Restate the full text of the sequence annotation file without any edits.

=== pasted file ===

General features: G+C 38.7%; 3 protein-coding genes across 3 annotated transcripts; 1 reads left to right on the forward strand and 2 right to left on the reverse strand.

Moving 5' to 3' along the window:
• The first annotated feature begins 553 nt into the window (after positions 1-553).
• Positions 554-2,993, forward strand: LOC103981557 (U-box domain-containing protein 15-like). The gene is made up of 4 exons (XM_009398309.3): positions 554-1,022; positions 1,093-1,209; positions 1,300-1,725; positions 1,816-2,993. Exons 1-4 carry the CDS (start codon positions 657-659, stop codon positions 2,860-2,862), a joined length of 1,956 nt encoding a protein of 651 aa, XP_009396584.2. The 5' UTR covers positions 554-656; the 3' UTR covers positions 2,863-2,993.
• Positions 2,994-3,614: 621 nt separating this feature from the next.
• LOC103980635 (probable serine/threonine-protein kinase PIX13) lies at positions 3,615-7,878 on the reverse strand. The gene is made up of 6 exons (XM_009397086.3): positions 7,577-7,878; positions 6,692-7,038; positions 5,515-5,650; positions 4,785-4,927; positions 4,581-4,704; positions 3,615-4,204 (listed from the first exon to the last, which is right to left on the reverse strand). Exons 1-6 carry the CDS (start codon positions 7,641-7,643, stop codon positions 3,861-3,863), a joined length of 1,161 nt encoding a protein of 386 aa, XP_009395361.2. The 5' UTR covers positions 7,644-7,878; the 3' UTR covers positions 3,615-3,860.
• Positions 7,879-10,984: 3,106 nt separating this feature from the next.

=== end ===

General features: G+C 38.7%; 3 protein-coding genes across 3 annotated transcripts; 1 reads left to right on the forward strand and 2 right to left on the reverse strand.

Moving 5' to 3' along the window:
• The first annotated feature begins 553 nt into the window (after positions 1-553).
• Positions 554-2,993, forward strand: LOC103981557 (U-box domain-containing protein 15-like). The gene is made up of 4 exons (XM_009398309.3): positions 554-1,022; positions 1,093-1,209; positions 1,300-1,725; positions 1,816-2,993. Exons 1-4 carry the CDS (start codon positions 657-659, stop codon positions 2,860-2,862), a joined length of 1,956 nt encoding a protein of 651 aa, XP_009396584.2. The 5' UTR covers positions 554-656; the 3' UTR covers positions 2,863-2,993.
• Positions 2,994-3,614: 621 nt separating this feature from the next.
• LOC103980635 (probable serine/threonine-protein kinase PIX13) lies at positions 3,615-7,878 on the reverse strand. The gene is made up of 6 exons (XM_009397086.3): positions 7,577-7,878; positions 6,692-7,038; positions 5,515-5,650; positions 4,785-4,927; positions 4,581-4,704; positions 3,615-4,204 (listed from the first exon to the last, which is right to left on the reverse strand). Exons 1-6 carry the CDS (start codon positions 7,641-7,643, stop codon positions 3,861-3,863), a joined length of 1,161 nt encoding a protein of 386 aa, XP_009395361.2. The 5' UTR covers positions 7,644-7,878; the 3' UTR covers positions 3,615-3,860.
• Positions 7,879-10,984: 3,106 nt separating this feature from the next.